The US housing market has now completely broken

The first time in a while since the Federal Reserve started raising interest rates, each aspect of the housing market is likely to get worse.

The resale market has been slumping since early 2022 as potential sellers sit on their homes instead of giving up their low mortgage rates. The new houses offered some relief to buyers. There was no need to worry. The recent increase in mortgage rates as high as 8 percent has proved too much for home builders. With profit margins declining, they will most likely reduce their construction in the coming months. In recent months, apartment construction is also being halted because developers have been hit by a combination of slow growth in rent and high costs for financing.

Multi-family housing starts saw some stability at the beginning of the year, and construction units were increasing as delays in supply chain prevented projects from being completed. The past two months have seen a notable decline in the number of starts. In September, they fell by 31.5 per cent year over year and, importantly units under construction have fallen for two consecutive months, which suggests we’re past the peak for this cycle. The rental market is expected to be a drag on the economy into 2024, since fewer units are being built and less are being constructed.

Investors need to be aware of this, since the recent sell-off of Treasuries has been a surprise. This is due to a strong consumer market and expectation for real GDP growth in the third quarter. JPMorgan Chase. JPMorgan Chase estimates that the economy grew at more than 4 percent during the quarter.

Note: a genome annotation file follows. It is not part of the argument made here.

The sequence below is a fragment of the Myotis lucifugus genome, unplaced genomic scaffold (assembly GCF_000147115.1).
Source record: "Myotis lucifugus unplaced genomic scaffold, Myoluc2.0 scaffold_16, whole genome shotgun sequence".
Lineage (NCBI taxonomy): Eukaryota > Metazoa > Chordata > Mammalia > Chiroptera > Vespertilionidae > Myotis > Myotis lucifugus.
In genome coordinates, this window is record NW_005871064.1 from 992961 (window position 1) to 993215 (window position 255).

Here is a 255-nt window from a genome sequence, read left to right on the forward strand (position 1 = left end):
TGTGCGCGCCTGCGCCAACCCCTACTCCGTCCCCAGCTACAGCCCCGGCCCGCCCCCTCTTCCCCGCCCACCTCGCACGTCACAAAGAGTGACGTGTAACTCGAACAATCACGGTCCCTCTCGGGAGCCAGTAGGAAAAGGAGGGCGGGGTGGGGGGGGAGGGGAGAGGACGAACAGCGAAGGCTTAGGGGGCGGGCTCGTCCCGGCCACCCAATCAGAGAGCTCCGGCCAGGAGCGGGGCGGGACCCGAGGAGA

Housing is a major contributor to the GDP growth, and is likely to be a major contributor for the first time since early 2021. This summer’s rise in single-family home starts is expected to help. This is unlikely to continue into the current quarter, and possibly through 2024 unless rates come off.

The restart of student loan repayments, the United Auto Workers’ strike and the union that represents radio and television actors are all possible factors to influence consumption.

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It’s easy to comprehend the frustration of potential homebuyers. What of the macroeconomic implications? Because of the significance of housing for overall economic activity and the importance of residential construction, a slowing pace in construction will slow the pace at which the economy will grow, though it is not enough to trigger recession in the next few quarters.

To the extent that the brutal sell-off in Treasuries has been in response to hotter-than-hoped-for economic data, a paralysed housing sector will offer some respite.

The housing market has responded in a different way to the recent rise in mortgage rates. The strike of home sellers has boosted the demand for newly built houses. Homebuilders became the one bright market. A lack of inventory kept prices high, which allowed companies to use their healthy profit margins to buy down mortgage rates, and increase affordability for potential buyers.

That no longer appears to be the situation. The process of reducing home loan rates to 5.5 percent – which is the magic level for would-be buyers – is simpler at 7 per cent than the 8 percent mark. The confidence among builders is heading the way of their profits and stock prices.

The National Association of Home Builders/Wells Fargo gauge of sentiment dropped to its lowest point since the beginning of January. Builders are likely to reduce their production plans in the future.

This convergence may offer investors some respite from the explosion of economic data which have put pressure on bonds and stocks, fueling prospects for further tightening monetary policy. If that is not the case, then it could indicate that consumers and the labor market are experiencing more energy than anticipated – which is a scary situation in which one market has already been broken by the most high borrowing rates since the mid-2000s.

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